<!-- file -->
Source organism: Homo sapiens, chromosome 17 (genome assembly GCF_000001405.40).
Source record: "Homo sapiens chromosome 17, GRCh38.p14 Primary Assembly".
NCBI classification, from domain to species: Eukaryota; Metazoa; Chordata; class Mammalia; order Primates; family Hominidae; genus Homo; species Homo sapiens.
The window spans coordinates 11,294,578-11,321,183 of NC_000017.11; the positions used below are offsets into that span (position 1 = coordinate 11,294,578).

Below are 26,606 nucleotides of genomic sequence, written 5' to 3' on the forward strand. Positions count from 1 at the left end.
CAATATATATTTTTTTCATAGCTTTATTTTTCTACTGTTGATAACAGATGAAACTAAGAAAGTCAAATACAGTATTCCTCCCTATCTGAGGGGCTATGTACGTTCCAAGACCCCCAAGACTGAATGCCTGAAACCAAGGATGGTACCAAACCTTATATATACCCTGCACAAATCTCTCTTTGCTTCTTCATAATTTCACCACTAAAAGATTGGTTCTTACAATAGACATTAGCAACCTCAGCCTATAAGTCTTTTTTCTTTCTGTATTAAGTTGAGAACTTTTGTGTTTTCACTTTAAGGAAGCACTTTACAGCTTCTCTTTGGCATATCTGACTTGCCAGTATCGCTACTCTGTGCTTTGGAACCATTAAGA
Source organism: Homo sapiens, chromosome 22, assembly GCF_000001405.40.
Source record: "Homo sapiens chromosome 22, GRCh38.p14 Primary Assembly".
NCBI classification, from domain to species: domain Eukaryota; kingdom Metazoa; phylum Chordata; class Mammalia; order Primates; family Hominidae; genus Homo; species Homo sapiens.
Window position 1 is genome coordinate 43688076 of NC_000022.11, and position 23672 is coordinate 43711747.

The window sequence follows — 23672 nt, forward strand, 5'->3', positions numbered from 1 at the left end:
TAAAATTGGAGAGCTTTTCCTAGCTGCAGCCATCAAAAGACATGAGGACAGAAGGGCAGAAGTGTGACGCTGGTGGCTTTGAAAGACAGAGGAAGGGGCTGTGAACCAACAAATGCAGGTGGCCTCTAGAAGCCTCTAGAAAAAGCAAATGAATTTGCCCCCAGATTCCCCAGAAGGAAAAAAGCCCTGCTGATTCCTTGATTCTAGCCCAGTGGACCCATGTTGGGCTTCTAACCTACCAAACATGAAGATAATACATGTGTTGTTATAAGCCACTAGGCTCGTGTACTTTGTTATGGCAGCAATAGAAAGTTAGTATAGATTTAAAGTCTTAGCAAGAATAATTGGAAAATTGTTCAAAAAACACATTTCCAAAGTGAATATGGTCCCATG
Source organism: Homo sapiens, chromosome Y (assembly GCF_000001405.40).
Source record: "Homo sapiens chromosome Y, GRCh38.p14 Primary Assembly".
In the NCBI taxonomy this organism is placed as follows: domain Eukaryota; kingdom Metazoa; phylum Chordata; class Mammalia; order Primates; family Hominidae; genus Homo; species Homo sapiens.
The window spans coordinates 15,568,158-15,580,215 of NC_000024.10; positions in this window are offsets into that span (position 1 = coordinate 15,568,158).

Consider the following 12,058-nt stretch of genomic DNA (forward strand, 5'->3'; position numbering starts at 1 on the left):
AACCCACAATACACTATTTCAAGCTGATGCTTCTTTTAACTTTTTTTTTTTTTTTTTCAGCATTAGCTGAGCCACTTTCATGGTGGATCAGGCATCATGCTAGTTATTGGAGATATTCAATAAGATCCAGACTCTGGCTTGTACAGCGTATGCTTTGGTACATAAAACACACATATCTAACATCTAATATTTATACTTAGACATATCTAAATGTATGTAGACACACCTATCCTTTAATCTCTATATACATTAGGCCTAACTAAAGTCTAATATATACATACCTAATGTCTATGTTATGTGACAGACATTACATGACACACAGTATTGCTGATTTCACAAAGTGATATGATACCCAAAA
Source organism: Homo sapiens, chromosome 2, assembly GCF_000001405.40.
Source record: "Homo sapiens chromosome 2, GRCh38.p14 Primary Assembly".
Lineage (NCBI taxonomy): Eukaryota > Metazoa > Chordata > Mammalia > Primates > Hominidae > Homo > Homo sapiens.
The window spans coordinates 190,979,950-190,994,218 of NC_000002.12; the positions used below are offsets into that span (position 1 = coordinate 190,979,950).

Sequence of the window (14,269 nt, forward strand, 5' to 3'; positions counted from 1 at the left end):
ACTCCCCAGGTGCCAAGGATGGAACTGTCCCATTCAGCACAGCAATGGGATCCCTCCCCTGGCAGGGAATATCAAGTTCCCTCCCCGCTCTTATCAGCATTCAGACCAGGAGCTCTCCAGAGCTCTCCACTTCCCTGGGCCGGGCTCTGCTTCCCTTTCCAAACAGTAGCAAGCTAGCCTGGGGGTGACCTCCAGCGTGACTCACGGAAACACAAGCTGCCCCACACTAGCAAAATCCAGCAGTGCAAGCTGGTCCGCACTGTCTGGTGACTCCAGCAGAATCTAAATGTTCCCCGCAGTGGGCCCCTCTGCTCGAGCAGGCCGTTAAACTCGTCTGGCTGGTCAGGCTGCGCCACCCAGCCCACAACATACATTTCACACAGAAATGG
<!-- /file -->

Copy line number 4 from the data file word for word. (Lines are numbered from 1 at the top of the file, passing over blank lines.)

The window spans coordinates 11,294,578-11,321,183 of NC_000017.11; the positions used below are offsets into that span (position 1 = coordinate 11,294,578).